Because we were gay, hippie, environmentalist Jews from New York. Probably communists, too. It was literally that kind of ugly. The first sign that you saw as you had to drive through Dixie (and Dixie was like three houses and a couple of trailers and a hotel/gas station on one side of the street and post office/general store on the other. There’s literally more […] and horses than pick-ups. Like really really Wild West. As you pull into Dixie, and you’ve already not been on a paved road for about a half-an-hour the first thing you see is a poster of some hippie hanging by his neck with some kinda bird-legs coming out of his ass, presumably a spotted-owl. With bullet holes in the picture and it says 100-yard target, and it’s 50-yards from a dudes front door. […] Every business, the next town up Elk City, all the way out ’till you got to the county seat, Gringeville, which is about the size of Yellow Springs […] there are little blue index cards right as you walk into any business that says […] “This business supports the timber industry and its views. If these are not your views we invite you to take your business elsewhere. Thank you.”

That’s the toxic culture that people are afraid of. There was an activism where people took risks for stuff. That’s what they’re trying to kill here; it’s not just that people’ve got analysis but that people have got the guts to go to Cove Malard or People’s Park or Big Mountian. Probably hundreds of Antioch students have put in their time at Big Mountain. All the other campaigns where people are people and risk there asses to do something. Why do we deserve to survive? It’s cause we put our asses on the line for shit.

There’s real reasons why the status quo wants this place closed. There’s more to our heritage than community and co-op and classroom and critical thought. It’s our praxis that they’re afraid of. Everyone that goes on co-op takes some shitty job, at least once, under bad circumstances and can survive and prosper in a hostile environment because it’s part of what they feel they need to do at that moment in their life to advance with their life and since our lives are about social justice that means we’re a school that trains people to undergo hardship. Whatever hardship that they can take and as much hardship as they can take in pursuit of what we believe in. So, yeah, they want us fucking gone. They want us right the hell off the map.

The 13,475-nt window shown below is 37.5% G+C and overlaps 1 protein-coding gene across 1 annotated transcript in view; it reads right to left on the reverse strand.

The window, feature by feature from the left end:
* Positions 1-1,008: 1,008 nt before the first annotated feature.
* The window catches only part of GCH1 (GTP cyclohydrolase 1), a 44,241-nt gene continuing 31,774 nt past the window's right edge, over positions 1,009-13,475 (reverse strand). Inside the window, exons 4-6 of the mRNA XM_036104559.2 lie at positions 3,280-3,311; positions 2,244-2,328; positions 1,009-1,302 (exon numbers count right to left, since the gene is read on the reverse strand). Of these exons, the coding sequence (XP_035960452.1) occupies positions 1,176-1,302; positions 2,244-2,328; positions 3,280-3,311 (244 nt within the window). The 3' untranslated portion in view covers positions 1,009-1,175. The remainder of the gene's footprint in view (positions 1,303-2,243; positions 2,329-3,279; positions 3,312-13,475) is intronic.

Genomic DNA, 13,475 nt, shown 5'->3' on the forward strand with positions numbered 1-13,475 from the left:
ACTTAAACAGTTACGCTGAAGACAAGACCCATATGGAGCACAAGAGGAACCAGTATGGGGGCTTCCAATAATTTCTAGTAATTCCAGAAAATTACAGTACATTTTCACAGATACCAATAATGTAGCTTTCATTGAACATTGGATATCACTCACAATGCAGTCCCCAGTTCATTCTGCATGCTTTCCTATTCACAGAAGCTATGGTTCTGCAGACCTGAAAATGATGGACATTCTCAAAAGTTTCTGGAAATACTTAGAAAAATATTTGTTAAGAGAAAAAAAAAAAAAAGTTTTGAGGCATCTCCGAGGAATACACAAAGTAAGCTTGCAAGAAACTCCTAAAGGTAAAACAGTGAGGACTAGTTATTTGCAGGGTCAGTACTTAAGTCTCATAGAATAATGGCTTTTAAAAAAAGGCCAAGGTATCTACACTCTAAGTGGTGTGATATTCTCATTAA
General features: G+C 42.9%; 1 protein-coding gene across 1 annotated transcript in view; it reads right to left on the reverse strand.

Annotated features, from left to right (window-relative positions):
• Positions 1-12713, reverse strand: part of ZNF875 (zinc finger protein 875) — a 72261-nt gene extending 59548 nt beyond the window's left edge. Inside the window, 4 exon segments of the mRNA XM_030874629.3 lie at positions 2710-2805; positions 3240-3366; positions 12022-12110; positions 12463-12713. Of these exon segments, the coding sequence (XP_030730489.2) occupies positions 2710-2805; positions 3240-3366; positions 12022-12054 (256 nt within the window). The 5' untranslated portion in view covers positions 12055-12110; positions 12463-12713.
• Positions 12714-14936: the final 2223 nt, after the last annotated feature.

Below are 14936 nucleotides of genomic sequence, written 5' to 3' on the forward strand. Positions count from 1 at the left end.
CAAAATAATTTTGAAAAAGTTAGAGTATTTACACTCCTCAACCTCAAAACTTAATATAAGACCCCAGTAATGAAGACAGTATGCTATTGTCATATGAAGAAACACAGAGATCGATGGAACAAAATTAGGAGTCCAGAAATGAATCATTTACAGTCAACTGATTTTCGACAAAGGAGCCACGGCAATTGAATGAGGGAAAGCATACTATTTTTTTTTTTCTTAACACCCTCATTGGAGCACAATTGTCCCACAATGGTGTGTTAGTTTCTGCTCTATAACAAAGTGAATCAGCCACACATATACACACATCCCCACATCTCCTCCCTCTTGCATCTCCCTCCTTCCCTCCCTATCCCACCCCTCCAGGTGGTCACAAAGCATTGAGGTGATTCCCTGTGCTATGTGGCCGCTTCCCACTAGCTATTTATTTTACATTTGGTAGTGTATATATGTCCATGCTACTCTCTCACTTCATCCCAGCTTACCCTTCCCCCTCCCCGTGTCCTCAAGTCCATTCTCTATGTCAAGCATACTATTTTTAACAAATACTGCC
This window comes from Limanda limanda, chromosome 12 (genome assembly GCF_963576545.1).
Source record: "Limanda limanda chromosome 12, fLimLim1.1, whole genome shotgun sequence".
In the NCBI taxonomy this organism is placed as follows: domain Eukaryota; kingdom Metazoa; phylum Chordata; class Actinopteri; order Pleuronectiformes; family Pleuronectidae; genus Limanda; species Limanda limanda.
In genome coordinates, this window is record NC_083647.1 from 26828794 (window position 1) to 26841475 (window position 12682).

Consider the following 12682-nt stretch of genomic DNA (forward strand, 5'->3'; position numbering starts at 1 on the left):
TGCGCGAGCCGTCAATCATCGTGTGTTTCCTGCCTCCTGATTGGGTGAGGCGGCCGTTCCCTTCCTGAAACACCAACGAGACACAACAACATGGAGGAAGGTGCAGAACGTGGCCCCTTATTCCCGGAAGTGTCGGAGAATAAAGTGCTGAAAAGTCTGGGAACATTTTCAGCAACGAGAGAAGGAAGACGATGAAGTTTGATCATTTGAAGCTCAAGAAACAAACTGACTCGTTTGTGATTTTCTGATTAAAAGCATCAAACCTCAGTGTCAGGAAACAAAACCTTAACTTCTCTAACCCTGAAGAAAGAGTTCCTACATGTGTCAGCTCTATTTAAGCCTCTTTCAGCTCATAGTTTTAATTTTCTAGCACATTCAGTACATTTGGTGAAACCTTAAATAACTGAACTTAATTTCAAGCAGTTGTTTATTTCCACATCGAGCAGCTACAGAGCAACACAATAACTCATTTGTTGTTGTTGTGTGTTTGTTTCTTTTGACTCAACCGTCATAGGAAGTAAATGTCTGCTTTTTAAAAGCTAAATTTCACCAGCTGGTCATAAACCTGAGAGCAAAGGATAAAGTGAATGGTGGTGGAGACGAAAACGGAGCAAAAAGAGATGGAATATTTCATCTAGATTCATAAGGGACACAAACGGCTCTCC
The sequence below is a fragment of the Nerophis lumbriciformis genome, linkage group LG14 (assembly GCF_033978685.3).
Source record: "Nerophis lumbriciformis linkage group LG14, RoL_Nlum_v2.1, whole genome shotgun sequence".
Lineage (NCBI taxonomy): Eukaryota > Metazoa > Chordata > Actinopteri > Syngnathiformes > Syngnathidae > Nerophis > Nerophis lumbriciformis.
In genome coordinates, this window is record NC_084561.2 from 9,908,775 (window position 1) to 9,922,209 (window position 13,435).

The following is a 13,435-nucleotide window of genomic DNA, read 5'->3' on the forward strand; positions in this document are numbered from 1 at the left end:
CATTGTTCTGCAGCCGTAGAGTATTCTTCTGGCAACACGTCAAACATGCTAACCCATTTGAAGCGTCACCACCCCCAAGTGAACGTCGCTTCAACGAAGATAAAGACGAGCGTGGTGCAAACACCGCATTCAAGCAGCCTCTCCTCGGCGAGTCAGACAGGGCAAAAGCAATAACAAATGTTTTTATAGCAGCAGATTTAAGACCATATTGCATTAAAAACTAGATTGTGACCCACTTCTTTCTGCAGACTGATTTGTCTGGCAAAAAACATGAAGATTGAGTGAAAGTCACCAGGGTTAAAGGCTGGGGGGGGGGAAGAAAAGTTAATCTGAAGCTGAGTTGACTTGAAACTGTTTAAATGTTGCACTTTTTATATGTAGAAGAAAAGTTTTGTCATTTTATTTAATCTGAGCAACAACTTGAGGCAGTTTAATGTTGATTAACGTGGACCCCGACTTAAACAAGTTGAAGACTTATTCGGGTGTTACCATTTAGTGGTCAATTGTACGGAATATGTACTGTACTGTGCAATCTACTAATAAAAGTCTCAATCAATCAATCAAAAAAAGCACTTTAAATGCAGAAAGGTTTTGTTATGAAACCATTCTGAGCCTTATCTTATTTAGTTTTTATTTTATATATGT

Things look good for us to win in a lot of ways. If you read the situation that you find us in right now, from Sun Tzu, Sun Tzu would say that we’re on what he calls heavy ground.

Which means?

[…]Heavy ground is where you allow yourself to be put in a terrain disadvantage, outnumbered and threatened with annihilation because if you put yourself on heavy ground everybody will fight to death and therefore you’ll win. Now we didn’t necessarily put ourselves on heavy ground but this looks like heavy ground to me. Having been in a quite a few scraps this is looking like heavy ground, man. So, I guess we’re just going to win! [We laugh!]

What do you do working for Nonstop?

[…]I came to help in anyway a could. […] Casselli did a lot of the design work. Meg and Tim and I threw out ideas of things we wanted to see in there, and Casselli liked the ideas and he really incorporated them and made them. […] Like, we were like, “Solar tubes!” and we was like, “OK, solar tubes.” And then we’re like, “Light tray!” and then we’re like, “no, light tray doesn’t work too well.” And then we’re like, “You know, this column needs a bench” And “You know, I need somewhere to put my beer during a dance.” So effing what? It’s college, people drink beer and dance. If there’s nowhere to put the beer, the beer ends up on the floor, people slip and fall.

[…]We did most of the carpentry work in there, and jacked up the roof and sheeted the roof and insulated it, and replaced the windows and framed up the walls and did a lot of finish carpentry work. Fair amount of painting, we did the atrium, it was a lot of fucking work.

How many people do you have working for you?